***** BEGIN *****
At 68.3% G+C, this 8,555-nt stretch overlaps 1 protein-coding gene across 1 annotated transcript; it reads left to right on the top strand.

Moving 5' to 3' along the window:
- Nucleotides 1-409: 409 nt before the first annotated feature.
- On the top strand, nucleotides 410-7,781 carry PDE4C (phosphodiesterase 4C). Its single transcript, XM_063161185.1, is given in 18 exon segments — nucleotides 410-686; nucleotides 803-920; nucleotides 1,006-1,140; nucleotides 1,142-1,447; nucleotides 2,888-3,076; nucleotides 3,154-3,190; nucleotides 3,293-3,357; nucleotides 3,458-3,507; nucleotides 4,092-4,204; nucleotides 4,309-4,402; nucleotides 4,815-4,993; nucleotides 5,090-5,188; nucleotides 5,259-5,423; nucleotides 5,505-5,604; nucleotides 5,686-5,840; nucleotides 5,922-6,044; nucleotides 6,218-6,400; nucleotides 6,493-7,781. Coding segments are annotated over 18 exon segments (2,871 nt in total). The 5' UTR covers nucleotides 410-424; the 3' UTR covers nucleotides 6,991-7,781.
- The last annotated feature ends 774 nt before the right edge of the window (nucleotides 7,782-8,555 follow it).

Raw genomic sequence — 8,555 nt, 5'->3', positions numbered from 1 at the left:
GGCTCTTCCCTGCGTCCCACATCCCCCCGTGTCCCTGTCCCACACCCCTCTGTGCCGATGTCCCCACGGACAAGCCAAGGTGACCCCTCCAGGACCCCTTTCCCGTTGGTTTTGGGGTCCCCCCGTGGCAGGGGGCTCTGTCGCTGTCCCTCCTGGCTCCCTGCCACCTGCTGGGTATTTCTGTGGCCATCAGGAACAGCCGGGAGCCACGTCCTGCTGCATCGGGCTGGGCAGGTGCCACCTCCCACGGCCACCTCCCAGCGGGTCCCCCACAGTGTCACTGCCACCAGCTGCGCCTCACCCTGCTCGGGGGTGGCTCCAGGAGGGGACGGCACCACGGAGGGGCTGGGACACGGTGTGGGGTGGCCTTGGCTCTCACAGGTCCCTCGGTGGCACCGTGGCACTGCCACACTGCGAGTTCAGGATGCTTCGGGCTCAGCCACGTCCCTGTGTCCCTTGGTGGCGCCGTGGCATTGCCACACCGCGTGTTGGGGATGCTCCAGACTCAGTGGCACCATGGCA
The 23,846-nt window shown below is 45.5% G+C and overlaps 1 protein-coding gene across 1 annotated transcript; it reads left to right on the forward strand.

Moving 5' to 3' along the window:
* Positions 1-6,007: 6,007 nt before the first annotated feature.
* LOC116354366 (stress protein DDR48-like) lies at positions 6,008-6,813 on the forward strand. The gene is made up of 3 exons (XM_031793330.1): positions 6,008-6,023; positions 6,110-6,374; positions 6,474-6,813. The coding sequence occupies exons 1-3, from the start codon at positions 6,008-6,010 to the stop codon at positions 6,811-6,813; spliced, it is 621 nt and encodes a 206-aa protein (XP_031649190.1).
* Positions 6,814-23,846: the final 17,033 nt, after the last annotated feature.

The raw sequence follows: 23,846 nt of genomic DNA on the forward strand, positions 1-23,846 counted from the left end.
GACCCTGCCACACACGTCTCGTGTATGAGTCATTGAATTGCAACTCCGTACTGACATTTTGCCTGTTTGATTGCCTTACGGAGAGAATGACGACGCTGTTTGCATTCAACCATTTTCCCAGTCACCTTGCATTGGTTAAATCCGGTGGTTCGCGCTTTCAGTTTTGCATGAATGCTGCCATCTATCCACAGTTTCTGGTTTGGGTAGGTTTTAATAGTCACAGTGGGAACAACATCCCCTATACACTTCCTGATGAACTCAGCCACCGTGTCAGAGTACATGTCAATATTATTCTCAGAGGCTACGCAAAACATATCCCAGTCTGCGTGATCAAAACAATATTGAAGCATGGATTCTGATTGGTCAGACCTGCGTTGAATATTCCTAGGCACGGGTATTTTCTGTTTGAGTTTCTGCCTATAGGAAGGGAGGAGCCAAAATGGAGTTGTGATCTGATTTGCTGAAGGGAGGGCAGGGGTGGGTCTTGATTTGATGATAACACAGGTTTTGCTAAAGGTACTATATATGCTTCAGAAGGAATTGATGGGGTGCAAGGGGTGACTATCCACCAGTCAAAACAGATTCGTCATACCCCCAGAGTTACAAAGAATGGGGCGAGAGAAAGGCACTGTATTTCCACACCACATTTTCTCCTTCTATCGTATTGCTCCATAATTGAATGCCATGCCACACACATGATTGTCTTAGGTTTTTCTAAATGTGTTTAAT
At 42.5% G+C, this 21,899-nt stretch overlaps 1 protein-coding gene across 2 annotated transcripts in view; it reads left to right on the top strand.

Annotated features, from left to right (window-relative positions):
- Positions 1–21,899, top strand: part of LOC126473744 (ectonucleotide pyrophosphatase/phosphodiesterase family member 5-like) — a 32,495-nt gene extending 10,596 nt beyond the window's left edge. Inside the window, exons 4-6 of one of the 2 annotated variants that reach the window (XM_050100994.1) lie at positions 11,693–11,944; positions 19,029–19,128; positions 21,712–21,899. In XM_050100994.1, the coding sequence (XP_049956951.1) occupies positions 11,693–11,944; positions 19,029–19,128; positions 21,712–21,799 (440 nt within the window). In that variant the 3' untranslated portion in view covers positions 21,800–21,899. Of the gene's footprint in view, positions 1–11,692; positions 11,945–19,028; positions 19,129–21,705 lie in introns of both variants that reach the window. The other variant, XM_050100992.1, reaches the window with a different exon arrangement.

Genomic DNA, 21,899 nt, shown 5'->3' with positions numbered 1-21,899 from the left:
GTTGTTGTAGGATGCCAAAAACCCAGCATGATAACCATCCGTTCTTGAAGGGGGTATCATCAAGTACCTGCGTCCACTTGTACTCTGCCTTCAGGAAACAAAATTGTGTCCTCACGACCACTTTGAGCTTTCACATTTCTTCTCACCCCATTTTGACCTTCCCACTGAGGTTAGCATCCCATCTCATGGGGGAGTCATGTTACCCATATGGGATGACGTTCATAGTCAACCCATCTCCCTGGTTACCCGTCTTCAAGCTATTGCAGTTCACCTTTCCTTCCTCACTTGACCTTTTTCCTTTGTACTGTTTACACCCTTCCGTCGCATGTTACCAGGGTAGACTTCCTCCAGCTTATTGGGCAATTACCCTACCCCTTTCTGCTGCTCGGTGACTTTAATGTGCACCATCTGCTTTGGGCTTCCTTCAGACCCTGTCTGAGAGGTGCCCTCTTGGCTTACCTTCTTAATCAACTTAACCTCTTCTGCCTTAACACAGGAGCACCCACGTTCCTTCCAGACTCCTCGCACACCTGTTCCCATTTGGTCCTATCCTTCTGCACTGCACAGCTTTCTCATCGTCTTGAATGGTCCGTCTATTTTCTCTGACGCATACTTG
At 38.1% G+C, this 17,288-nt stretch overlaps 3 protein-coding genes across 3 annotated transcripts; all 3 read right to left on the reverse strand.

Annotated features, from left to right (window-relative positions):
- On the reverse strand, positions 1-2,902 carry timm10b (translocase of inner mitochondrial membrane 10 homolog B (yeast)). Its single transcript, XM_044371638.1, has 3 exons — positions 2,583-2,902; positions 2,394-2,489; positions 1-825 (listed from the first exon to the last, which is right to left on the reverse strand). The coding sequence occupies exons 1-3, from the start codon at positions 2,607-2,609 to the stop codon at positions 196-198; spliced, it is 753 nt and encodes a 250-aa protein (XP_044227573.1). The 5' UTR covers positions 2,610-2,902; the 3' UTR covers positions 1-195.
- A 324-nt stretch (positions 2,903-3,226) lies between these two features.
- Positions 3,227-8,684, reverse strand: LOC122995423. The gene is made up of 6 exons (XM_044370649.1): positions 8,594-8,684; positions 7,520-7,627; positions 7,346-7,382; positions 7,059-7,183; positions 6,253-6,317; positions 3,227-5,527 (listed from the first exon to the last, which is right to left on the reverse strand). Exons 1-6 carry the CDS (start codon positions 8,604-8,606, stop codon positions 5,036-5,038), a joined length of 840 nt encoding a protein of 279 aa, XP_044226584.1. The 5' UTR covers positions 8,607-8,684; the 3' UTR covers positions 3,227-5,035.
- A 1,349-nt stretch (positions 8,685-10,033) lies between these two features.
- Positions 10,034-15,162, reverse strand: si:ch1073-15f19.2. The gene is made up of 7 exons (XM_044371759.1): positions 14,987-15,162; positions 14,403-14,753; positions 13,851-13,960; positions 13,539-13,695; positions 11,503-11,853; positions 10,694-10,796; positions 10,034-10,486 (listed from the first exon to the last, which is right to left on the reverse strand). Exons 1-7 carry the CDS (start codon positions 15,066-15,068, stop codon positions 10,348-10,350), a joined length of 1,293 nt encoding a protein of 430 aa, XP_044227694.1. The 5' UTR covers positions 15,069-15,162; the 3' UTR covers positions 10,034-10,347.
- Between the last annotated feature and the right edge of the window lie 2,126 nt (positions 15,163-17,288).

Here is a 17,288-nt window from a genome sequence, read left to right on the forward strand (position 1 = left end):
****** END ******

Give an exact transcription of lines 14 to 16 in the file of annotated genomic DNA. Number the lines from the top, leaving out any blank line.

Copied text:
GACCCTGCCACACACGTCTCGTGTATGAGTCATTGAATTGCAACTCCGTACTGACATTTTGCCTGTTTGATTGCCTTACGGAGAGAATGACGACGCTGTTTGCATTCAACCATTTTCCCAGTCACCTTGCATTGGTTAAATCCGGTGGTTCGCGCTTTCAGTTTTGCATGAATGCTGCCATCTATCCACAGTTTCTGGTTTGGGTAGGTTTTAATAGTCACAGTGGGAACAACATCCCCTATACACTTCCTGATGAACTCAGCCACCGTGTCAGAGTACATGTCAATATTATTCTCAGAGGCTACGCAAAACATATCCCAGTCTGCGTGATCAAAACAATATTGAAGCATGGATTCTGATTGGTCAGACCTGCGTTGAATATTCCTAGGCACGGGTATTTTCTGTTTGAGTTTCTGCCTATAGGAAGGGAGGAGCCAAAATGGAGTTGTGATCTGATTTGCTGAAGGGAGGGCAGGGGTGGGTCTTGATTTGATGATAACACAGGTTTTGCTAAAGGTACTATATATGCTTCAGAAGGAATTGATGGGGTGCAAGGGGTGACTATCCACCAGTCAAAACAGATTCGTCATACCCCCAGAGTTACAAAGAATGGGGCGAGAGAAAGGCACTGTATTTCCACACCACATTTTCTCCTTCTATCGTATTGCTCCATAATTGAATGCCATGCCACACACATGATTGTCTTAGGTTTTTCTAAATGTGTTTAAT
At 42.5% G+C, this 21,899-nt stretch overlaps 1 protein-coding gene across 2 annotated transcripts in view; it reads left to right on the top strand.

Annotated features, from left to right (window-relative positions):